But at length the old portress died, and a young lay-sister took her place. She was a light sleeper, and keen-eared; and I knew the danger of venturing to her cell. I knew the danger, but when darkness came I felt the water drawing me. The first night I fought on my bed and held out; but the second I crept to her door. She made no motion when I entered, but rose up secretly and stole after me; and the second night she warned the Abbess, and the two came on me as I stood by the tank.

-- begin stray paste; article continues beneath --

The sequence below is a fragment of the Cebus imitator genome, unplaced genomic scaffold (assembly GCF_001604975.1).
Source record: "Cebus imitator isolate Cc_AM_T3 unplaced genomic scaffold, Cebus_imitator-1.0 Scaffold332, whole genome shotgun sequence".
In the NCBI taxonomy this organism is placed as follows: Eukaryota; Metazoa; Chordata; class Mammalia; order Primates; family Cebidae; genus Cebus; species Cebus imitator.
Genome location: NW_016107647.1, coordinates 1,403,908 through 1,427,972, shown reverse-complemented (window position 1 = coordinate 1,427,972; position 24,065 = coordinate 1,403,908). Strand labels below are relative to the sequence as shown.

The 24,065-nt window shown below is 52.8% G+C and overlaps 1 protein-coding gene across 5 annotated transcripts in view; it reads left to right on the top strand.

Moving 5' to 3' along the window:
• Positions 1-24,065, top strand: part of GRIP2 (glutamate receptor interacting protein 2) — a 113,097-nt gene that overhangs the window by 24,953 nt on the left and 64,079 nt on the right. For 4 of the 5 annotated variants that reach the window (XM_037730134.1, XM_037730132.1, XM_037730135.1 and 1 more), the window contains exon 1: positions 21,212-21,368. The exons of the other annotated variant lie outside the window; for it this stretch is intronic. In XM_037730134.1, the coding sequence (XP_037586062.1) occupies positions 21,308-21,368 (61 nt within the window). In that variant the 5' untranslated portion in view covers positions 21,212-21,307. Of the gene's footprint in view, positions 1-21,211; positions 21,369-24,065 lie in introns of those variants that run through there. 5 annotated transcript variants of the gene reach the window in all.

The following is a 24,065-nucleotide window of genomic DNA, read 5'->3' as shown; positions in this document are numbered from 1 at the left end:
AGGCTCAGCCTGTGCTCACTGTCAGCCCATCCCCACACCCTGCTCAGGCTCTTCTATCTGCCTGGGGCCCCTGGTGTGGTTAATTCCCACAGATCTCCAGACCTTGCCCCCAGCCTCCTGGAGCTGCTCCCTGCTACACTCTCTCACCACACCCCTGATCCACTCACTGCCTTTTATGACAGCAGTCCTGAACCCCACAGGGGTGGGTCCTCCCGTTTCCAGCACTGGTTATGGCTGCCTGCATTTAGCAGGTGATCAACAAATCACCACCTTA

I was punished with terrible penances: fasting, scourging, imprisonment, and the privation of drinking water; for the Abbess stood amazed at the obduracy of my sin, and was resolved to make me an example to my fellows. For a month I endured the pains of hell; then one night the Saracen pirates fell on our convent. On a sudden the darkness was full of flames and blood; but while the other nuns ran hither and thither, clinging to the Abbess's feet or shrieking on the steps of the altar, I slipped through an unwatched postern and made my way to the hills. The next day the Emperor's soldiery descended on the carousing heathen, slew them and burned their vessels on the beach; the Abbess and nuns were rescued, the convent walls rebuilt, and peace restored to the holy precincts. All this I heard from a shepherdess of the hills, who found me in my hiding, and brought me honeycomb and water. In her simplicity she offered to lead me home to the convent; but while she slept I laid off my wimple and scapular, and stealing her cloak fled away lest she should betray me. And since then I have wandered alone over the face of the world, living in woods and desert places, often hungry, often cold and sometimes fearful; yet resigned to any hardship, and with a front for any peril, if only I may sleep under the free heaven and wash the dust from my body in cool water.